ACS ChemWorx: A New Research Management Tool

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I spent part of my morning today fiddling around with ChemWorx, a new tool from the American Chemical Society. Here is what ChemWorx purports to do, per their email press release:

ACS ChemWorx enables researchers to:


  • Organize their research for online publication

  • Quickly create online profiles with comprehensive messaging and social communication features

  • Organize workgroups and maintain private discussion areas

  • Import, manage and share their research libraries

  • Obtain free access to the ACS Style Guide Online

My initial impression was that this tool is similar to Mendeley. It has an online interface as well as desktop and mobile applications. It allows researchers to connect with each other through their profiles as well as organize and cite their research. I haven't tried out the MS Word plugin for citations yet, although it does exist (as well as Open Office and LaTeX), or the mobile versions. Here are some of my initial impressions from the desktop & web clients:

The Good


  • When I opened the desktop client, I was easily able to import my entire Mendeley Library. I also was able to select articles of my own from a Google Scholar search. Both were super easy to do, and ChemWorx kept my file organization structure from Mendeley.

  • ChemWorx is completely free. There is no tiered pricing structure. What you get in terms of storage space is 5000 publications or 3072 MB.

  • ChemWorx has some neat interfaces for looking at your research/publications. You can use it to look at analytics based on author, journal, publication type, and publisher for your entire collection or for specific folders.

  • ChemWorx has a PDF viewer that can be used to highlight and annotate PDFs

  • Drag & drop capability for adding PDFs.

  • Users can create shared groups or shared collections, and there doesn't seem to be a limit on the number of either.

  • There are quite a few citation styles available (mostly in the sciences, of course, but big ones like MLA & APA are also there.)

  • ChemWorx links out to a lot of search interfaces for finding articles. From within the desktop client, you can search PubMed, Scopus, Web of Science, ACS, Google Scholar, IEEE Xplore, and a whole lot more. These are not, however, connected to institutional accounts, so getting the full text still requires going through the library website.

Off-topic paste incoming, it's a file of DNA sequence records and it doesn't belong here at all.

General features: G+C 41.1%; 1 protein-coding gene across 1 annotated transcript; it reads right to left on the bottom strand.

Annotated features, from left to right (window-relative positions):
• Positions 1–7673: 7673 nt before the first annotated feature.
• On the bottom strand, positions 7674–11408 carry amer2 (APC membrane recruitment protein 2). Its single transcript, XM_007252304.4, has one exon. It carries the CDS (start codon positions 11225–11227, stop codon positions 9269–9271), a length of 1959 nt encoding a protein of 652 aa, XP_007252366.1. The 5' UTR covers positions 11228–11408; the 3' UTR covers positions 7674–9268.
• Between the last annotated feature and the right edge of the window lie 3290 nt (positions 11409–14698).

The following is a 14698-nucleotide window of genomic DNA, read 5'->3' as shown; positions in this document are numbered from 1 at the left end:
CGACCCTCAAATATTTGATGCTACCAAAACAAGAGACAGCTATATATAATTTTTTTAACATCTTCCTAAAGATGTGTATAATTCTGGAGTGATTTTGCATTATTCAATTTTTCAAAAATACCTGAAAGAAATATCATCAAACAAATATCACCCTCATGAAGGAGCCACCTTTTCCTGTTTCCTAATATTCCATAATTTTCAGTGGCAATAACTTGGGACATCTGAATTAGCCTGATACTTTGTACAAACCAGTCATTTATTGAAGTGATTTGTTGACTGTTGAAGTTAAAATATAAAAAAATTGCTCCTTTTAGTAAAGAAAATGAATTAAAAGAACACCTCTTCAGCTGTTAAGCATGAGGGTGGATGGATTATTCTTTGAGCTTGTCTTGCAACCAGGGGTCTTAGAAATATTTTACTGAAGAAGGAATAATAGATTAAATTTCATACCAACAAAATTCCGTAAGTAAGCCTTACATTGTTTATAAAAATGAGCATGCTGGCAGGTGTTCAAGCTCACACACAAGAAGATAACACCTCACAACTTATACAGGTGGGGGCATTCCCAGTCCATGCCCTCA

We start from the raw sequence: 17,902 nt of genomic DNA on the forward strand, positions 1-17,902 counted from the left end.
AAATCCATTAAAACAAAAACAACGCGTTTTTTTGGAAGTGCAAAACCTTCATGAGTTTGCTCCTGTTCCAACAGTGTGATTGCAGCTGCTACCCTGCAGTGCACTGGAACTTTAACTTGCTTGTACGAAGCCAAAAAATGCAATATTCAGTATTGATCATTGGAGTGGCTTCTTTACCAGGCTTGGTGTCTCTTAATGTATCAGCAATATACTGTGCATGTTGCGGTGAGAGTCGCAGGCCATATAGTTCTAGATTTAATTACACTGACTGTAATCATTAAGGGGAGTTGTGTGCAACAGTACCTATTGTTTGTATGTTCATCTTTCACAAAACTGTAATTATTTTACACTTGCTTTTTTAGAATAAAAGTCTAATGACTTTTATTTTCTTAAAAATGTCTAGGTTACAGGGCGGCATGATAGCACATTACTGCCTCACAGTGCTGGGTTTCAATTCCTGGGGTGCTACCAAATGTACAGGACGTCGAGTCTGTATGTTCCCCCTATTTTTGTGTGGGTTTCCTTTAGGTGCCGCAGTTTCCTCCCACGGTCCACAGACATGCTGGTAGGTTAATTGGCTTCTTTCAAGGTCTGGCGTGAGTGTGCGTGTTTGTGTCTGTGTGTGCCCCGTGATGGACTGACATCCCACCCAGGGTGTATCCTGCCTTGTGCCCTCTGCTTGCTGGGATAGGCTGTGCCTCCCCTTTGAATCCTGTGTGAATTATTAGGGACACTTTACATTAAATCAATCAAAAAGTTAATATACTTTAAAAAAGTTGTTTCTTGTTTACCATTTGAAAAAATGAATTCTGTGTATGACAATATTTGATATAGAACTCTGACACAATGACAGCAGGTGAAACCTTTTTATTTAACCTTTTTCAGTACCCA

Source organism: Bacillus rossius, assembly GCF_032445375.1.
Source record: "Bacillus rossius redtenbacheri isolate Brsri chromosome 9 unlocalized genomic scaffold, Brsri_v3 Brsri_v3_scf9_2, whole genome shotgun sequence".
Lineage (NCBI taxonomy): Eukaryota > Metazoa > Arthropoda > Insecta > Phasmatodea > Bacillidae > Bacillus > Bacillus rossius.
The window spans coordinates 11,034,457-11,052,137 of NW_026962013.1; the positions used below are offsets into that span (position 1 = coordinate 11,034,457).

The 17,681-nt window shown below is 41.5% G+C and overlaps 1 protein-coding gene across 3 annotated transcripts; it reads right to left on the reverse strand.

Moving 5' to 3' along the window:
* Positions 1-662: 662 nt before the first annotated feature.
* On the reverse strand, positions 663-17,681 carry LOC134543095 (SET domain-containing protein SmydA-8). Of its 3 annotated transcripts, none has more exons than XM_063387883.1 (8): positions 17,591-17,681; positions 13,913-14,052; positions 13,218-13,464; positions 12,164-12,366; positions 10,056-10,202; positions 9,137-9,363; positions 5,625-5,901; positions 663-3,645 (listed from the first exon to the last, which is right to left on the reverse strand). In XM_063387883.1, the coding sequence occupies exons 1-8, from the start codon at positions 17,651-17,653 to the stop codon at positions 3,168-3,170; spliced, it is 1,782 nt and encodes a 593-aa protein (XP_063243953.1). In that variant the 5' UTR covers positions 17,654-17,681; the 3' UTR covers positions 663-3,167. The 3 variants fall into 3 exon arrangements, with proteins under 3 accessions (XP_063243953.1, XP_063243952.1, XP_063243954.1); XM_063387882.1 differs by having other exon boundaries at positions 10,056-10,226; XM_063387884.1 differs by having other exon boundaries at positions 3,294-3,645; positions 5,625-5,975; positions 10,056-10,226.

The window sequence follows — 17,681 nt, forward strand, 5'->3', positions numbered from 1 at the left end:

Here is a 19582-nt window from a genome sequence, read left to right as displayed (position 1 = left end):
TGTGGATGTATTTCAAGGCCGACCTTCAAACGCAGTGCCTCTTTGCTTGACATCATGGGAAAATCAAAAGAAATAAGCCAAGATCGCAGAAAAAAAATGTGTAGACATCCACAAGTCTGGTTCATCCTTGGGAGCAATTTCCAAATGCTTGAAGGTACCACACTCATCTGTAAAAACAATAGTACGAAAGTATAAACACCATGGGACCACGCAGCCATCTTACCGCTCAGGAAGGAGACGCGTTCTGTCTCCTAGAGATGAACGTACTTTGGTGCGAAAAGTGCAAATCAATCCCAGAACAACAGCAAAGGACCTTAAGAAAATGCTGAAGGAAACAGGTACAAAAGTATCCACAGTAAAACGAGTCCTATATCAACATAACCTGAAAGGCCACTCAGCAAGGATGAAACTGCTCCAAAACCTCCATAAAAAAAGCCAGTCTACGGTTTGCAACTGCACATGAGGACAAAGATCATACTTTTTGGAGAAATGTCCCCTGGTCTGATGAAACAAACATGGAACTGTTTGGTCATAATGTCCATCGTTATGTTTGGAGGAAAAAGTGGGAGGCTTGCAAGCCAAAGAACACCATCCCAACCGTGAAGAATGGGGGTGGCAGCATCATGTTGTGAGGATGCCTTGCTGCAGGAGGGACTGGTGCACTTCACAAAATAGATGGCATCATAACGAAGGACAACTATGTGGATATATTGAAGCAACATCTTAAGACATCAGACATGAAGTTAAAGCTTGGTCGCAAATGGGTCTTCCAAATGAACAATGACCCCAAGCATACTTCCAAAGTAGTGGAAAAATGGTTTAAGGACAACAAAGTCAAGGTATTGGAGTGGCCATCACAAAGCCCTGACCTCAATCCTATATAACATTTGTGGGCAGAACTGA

• Adding metadata for articles works similarly to Mendeley. Like Mendeley, ChemWorx attempts to mine metadata from PDFs. When this doesn't work, you can enter a doi, pmid, or arXivID to try to find it. It did seem like there were some bugs with this, but only sometimes.

The Not-So-Good or Just Plain Confusing

  • The biggest problem I had was that the Help for ChemWorx has very little content. I was mostly left to my own devices to figure things out, and for some things that never happened.

  • The storage space limitations are not as robust as some might need.

  • I wasn't able to actually add documents to my groups or collections. I also could not figure out how to add someone to a shared collection (and of course, there was nothing about this in the Help.)

  • Once I added all of my Mendeley articles to the desktop interface, I was unable to view my library in the online version even though I synced.

  • Some of the desktop features actually go to a web interface, so that's a little confusing. I'm not sure if or how they would work offline.

  • In the online interface I can see some functionality for creating tasks and events and sharing those with others. I cannot figure out where those are in the web version. Also, my tasks aren't even displaying in the online version.

  • Messages posted to groups seem to only appear in the online version.

Overall impression
I think ChemWorx needs some more time. Most of the issues I found with it were due to bugginess and lack of documentation -- both of which I hope will improve with some time. It's not something I would be ready to recommend to users yet. That said, I will keep an eye on it because I think it's a good start and could be a nice alternative to Mendeley, particularly for users who want to have multiple groups and not pay extra for them.

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This page contains a single entry by Megan Kocher published on April 15, 2013 1:23 PM.

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